Apfa has outlined a raft of new proposals to strengthen regulation of claims management companies as part of its response to a Ministry of Justice consultation.
The MoJ unveiled its plans for the CMC market in mid-February, and took responses to the reforms in a consultation that closed yesterday.
At the time, Apfa said the proposals would do little to address vexatious advice complaints, and now the trade body has released its own suggestions.
According to Apfa’s figures, the Financial Ombudsman Service received 2,707 complaints about financial advisers in 2015, with almost one-in-five brought by a CMC.
Of those complaints, only 22 per cent were successful. By contrast, 34 per cent of all complaints made in relation to advisers were upheld.
To address this, Apfa says while making a complaint to the FOS should remain free for consumers, CMCs should be required to pay a fee which can then be refunded if it is found to be legitimate.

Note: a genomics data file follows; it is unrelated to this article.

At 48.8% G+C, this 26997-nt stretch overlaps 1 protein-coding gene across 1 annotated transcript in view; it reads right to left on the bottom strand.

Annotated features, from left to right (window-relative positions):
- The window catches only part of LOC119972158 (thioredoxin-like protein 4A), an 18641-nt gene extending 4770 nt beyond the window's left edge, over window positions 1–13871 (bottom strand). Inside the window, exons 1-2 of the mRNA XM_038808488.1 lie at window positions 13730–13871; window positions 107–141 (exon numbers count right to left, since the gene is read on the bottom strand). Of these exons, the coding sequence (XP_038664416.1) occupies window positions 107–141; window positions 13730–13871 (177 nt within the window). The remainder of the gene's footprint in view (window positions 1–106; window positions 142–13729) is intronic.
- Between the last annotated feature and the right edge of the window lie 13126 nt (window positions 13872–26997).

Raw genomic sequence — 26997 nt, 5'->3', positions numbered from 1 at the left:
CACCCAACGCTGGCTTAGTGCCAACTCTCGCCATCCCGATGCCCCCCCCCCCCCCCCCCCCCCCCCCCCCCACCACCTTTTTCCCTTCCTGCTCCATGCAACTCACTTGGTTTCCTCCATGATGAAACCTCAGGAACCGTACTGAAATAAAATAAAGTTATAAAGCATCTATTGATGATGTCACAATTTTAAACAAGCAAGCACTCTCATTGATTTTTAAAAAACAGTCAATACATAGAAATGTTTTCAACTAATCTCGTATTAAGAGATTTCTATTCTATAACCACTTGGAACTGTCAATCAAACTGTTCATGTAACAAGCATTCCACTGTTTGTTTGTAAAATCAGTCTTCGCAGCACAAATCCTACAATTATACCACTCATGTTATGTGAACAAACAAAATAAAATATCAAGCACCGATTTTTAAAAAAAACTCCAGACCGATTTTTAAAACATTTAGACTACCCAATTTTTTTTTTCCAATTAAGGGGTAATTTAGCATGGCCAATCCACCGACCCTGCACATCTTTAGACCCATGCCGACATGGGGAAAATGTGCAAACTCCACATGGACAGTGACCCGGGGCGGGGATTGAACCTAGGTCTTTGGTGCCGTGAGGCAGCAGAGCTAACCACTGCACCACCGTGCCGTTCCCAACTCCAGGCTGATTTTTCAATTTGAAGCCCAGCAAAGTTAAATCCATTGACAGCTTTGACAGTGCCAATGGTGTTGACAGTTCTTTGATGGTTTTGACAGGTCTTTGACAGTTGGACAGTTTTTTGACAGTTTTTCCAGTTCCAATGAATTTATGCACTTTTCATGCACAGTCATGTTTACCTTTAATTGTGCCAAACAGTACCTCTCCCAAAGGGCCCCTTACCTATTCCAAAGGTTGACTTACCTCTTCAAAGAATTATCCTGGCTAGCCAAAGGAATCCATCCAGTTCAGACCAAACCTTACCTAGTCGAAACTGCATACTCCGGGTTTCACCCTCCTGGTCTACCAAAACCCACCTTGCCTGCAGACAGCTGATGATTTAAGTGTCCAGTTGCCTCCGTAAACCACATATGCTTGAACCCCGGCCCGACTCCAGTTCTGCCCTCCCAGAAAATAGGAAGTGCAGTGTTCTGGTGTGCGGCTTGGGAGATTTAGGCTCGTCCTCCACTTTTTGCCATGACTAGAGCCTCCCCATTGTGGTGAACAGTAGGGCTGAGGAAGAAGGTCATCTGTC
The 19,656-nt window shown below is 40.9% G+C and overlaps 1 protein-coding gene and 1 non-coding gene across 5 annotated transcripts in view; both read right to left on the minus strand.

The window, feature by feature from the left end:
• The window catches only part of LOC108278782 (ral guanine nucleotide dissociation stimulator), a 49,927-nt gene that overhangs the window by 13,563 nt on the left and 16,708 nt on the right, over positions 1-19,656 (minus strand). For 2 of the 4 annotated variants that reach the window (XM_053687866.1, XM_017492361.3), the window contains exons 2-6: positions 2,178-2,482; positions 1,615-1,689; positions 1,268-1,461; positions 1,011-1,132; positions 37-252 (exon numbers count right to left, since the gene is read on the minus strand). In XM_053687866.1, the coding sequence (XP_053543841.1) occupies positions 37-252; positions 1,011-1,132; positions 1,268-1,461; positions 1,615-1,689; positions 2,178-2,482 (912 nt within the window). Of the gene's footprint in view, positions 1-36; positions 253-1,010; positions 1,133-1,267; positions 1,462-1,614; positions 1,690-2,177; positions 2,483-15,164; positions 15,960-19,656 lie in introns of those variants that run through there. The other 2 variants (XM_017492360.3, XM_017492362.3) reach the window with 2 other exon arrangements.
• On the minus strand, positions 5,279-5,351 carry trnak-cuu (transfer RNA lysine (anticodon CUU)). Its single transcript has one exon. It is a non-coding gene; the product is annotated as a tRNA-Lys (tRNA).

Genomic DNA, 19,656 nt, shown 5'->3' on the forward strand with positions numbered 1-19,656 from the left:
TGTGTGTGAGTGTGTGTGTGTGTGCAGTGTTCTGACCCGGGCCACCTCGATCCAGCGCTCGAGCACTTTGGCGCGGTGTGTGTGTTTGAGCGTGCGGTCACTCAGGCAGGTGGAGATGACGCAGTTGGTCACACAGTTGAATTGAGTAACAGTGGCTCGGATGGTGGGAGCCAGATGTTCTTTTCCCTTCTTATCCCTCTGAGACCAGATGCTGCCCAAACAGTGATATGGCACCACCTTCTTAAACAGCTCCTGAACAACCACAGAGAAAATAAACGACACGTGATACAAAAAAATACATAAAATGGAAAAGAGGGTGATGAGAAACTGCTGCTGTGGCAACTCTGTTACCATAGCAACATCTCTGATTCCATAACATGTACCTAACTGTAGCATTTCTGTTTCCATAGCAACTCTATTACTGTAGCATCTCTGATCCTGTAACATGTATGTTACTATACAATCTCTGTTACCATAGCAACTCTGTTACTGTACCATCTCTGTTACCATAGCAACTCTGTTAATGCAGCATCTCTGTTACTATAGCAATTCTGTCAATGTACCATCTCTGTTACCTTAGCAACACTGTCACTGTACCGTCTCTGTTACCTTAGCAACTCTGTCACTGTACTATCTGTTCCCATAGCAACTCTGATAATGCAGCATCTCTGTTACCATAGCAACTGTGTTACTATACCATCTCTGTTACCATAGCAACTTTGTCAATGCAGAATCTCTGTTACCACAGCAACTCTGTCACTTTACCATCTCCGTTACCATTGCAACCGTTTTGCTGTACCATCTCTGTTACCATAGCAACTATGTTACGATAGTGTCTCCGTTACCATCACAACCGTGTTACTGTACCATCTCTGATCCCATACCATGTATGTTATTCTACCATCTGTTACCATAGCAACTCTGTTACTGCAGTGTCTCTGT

In addition, it says a threshold should be set for spurious claims, with regulatory action linked to the rules.
The trade body also argues that many of its members receive poor quality information in claims, and calls on the MoJ to require CMCs to obtain confirmation from clients that all information provided in support of complaints is correct, and include this documentation.
The MoJ is currently analysing the feedback received through the consultation process, and is due to respond later this year.